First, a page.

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Anti-Putin protesters hit the streets in Russia.
Thousands are marching in Moscow as part of major anti-Putin rallies called for by the opposition throughout the nation today, reported Reuters.
Russia Today's liveblog on the protests cited police as saying some 14,000 people had assembled in Moscow's central square for the march, which kicked off at noon local time.
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The Associated Press said 7,000 security forces were stationed in the capital ahead of the demonstration.
The rally aimed to bring together Russia's colorful assortment of opposition groups, ranging from anarchists to communists to supporters of the punk band Pussy Riot, according to Russia Today. Three Pussy Riot band members were handed a three-year jail term for staging a performance critical of Putin inside Moscow's main cathedral in a controversial August ruling that saw their cause taken up by activists worldwide.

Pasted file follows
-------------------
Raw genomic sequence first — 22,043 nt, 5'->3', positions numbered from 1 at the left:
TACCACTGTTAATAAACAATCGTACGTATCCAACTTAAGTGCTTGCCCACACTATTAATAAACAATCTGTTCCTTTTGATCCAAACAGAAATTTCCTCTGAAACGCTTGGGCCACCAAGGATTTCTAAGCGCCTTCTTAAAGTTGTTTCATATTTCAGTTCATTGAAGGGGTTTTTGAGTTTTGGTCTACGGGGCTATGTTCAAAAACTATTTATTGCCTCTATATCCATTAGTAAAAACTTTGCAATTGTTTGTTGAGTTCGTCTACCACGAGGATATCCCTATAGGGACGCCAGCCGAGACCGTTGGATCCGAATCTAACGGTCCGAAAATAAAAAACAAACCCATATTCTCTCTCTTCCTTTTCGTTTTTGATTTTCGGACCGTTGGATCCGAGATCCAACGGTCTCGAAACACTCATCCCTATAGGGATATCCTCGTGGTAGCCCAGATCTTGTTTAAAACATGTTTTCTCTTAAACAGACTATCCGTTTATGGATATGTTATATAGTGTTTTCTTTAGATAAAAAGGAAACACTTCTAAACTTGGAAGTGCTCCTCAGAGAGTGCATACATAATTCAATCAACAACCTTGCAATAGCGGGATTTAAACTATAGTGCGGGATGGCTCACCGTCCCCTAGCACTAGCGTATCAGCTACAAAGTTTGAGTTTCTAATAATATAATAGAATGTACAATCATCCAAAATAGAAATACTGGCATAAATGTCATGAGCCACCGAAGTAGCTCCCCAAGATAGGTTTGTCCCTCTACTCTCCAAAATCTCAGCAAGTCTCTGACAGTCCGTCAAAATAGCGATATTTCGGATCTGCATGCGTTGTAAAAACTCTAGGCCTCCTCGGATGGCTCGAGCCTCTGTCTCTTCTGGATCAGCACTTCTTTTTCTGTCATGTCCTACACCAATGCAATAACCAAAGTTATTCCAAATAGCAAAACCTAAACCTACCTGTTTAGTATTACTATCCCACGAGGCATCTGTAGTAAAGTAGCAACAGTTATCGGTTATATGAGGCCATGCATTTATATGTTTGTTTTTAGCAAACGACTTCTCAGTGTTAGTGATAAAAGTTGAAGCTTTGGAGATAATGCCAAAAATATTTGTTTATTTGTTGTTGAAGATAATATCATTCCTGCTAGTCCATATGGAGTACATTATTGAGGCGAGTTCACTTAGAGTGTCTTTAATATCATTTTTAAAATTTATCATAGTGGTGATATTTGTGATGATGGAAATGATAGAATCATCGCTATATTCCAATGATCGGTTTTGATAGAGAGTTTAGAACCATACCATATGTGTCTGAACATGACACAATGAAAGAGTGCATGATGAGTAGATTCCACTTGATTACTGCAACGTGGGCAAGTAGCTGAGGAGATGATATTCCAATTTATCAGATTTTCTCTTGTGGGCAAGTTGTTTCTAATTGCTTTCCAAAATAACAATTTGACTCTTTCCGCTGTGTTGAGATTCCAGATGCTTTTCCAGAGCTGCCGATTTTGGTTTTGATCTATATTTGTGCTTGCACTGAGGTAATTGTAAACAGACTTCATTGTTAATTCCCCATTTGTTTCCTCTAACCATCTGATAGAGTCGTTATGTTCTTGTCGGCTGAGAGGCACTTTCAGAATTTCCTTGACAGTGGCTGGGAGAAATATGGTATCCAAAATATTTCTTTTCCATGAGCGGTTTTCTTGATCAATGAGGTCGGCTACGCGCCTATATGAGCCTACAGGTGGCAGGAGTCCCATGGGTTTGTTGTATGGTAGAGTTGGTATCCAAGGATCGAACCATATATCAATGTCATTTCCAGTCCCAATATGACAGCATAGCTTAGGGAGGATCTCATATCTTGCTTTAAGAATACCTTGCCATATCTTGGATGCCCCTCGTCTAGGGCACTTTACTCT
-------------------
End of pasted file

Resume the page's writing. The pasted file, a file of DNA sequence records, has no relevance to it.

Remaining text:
Russia's authoritarian government regularly cracks down on dissent. On Friday, a leading opposition figure was voted out of parliament.
Protesters shouted slogans like, "Russia without Putin" and waved signs saying things like, "Putin is a parasite," according to Reuters.
Russia Today said activists also held signs reading, "Rights aren't given, they are taken," "'Russia is a secular country, no to religious obscurantism" and "Anarchy: Dreams come true."
The group intends to march near the Kremlin in what is anticipated to be one of the largest opposition protests in recent months, said Reuters.
The Kremlin has dismissed the event, saying it does not represent national sentiment.